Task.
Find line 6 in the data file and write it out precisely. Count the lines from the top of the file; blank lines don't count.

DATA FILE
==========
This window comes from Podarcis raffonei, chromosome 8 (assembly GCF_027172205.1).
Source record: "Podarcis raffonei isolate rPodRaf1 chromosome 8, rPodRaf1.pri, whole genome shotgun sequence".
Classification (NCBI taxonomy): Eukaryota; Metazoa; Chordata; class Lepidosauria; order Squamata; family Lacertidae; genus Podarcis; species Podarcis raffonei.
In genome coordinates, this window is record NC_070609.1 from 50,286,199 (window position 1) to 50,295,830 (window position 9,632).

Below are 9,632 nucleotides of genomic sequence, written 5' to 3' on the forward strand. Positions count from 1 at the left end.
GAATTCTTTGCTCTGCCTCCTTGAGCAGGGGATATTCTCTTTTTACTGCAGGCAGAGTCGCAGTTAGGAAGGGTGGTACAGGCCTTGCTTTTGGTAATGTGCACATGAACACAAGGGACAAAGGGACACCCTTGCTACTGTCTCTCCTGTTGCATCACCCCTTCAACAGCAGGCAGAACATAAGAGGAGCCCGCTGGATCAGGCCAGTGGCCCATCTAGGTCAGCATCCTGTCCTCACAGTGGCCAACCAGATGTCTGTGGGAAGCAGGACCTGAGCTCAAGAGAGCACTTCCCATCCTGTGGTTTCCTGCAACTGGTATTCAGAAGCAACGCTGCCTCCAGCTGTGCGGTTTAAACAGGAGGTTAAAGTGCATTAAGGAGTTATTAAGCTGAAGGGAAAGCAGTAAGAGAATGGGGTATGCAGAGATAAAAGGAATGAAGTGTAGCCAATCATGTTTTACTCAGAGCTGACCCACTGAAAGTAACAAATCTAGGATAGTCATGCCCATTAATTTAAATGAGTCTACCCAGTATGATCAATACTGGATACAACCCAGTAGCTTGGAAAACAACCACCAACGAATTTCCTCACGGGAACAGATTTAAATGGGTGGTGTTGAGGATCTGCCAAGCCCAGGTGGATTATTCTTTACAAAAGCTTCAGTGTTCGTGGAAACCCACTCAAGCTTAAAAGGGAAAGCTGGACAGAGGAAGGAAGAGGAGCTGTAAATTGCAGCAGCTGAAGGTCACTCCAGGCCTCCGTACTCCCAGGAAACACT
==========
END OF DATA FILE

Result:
GAATTCTTTGCTCTGCCTCCTTGAGCAGGGGATATTCTCTTTTTACTGCAGGCAGAGTCGCAGTTAGGAAGGGTGGTACAGGCCTTGCTTTTGGTAATGTGCACATGAACACAAGGGACAAAGGGACACCCTTGCTACTGTCTCTCCTGTTGCATCACCCCTTCAACAGCAGGCAGAACATAAGAGGAGCCCGCTGGATCAGGCCAGTGGCCCATCTAGGTCAGCATCCTGTCCTCACAGTGGCCAACCAGATGTCTGTGGGAAGCAGGACCTGAGCTCAAGAGAGCACTTCCCATCCTGTGGTTTCCTGCAACTGGTATTCAGAAGCAACGCTGCCTCCAGCTGTGCGGTTTAAACAGGAGGTTAAAGTGCATTAAGGAGTTATTAAGCTGAAGGGAAAGCAGTAAGAGAATGGGGTATGCAGAGATAAAAGGAATGAAGTGTAGCCAATCATGTTTTACTCAGAGCTGACCCACTGAAAGTAACAAATCTAGGATAGTCATGCCCATTAATTTAAATGAGTCTACCCAGTATGATCAATACTGGATACAACCCAGTAGCTTGGAAAACAACCACCAACGAATTTCCTCACGGGAACAGATTTAAATGGGTGGTGTTGAGGATCTGCCAAGCCCAGGTGGATTATTCTTTACAAAAGCTTCAGTGTTCGTGGAAACCCACTCAAGCTTAAAAGGGAAAGCTGGACAGAGGAAGGAAGAGGAGCTGTAAATTGCAGCAGCTGAAGGTCACTCCAGGCCTCCGTACTCCCAGGAAACACT